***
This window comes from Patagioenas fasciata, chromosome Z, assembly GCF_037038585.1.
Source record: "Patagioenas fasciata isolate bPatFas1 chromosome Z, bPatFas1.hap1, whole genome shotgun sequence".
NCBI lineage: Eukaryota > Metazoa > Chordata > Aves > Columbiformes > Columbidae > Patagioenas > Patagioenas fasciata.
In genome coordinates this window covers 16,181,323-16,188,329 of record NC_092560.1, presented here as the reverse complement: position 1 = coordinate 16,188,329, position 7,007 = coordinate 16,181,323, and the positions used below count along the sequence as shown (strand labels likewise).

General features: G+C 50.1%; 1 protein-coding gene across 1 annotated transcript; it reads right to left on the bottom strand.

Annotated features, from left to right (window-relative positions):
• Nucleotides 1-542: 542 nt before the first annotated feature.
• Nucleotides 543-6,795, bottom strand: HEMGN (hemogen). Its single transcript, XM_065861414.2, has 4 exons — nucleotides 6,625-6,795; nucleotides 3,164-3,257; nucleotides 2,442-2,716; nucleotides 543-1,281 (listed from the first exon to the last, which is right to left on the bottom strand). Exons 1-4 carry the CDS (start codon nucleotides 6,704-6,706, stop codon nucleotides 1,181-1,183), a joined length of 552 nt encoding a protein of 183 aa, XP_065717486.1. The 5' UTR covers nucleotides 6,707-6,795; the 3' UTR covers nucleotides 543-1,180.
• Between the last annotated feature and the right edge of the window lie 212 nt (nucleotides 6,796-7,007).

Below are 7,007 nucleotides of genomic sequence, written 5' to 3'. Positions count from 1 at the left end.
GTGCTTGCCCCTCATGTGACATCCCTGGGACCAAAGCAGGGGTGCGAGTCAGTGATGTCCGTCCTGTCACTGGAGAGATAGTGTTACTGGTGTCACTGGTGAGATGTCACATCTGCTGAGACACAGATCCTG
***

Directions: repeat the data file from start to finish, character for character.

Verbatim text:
This window comes from Patagioenas fasciata, chromosome Z, assembly GCF_037038585.1.
Source record: "Patagioenas fasciata isolate bPatFas1 chromosome Z, bPatFas1.hap1, whole genome shotgun sequence".
NCBI lineage: Eukaryota > Metazoa > Chordata > Aves > Columbiformes > Columbidae > Patagioenas > Patagioenas fasciata.
In genome coordinates this window covers 16,181,323-16,188,329 of record NC_092560.1, presented here as the reverse complement: position 1 = coordinate 16,188,329, position 7,007 = coordinate 16,181,323, and the positions used below count along the sequence as shown (strand labels likewise).

General features: G+C 50.1%; 1 protein-coding gene across 1 annotated transcript; it reads right to left on the bottom strand.

Annotated features, from left to right (window-relative positions):
• Nucleotides 1-542: 542 nt before the first annotated feature.
• Nucleotides 543-6,795, bottom strand: HEMGN (hemogen). Its single transcript, XM_065861414.2, has 4 exons — nucleotides 6,625-6,795; nucleotides 3,164-3,257; nucleotides 2,442-2,716; nucleotides 543-1,281 (listed from the first exon to the last, which is right to left on the bottom strand). Exons 1-4 carry the CDS (start codon nucleotides 6,704-6,706, stop codon nucleotides 1,181-1,183), a joined length of 552 nt encoding a protein of 183 aa, XP_065717486.1. The 5' UTR covers nucleotides 6,707-6,795; the 3' UTR covers nucleotides 543-1,180.
• Between the last annotated feature and the right edge of the window lie 212 nt (nucleotides 6,796-7,007).

Below are 7,007 nucleotides of genomic sequence, written 5' to 3'. Positions count from 1 at the left end.
GTGCTTGCCCCTCATGTGACATCCCTGGGACCAAAGCAGGGGTGCGAGTCAGTGATGTCCGTCCTGTCACTGGAGAGATAGTGTTACTGGTGTCACTGGTGAGATGTCACATCTGCTGAGACACAGATCCTG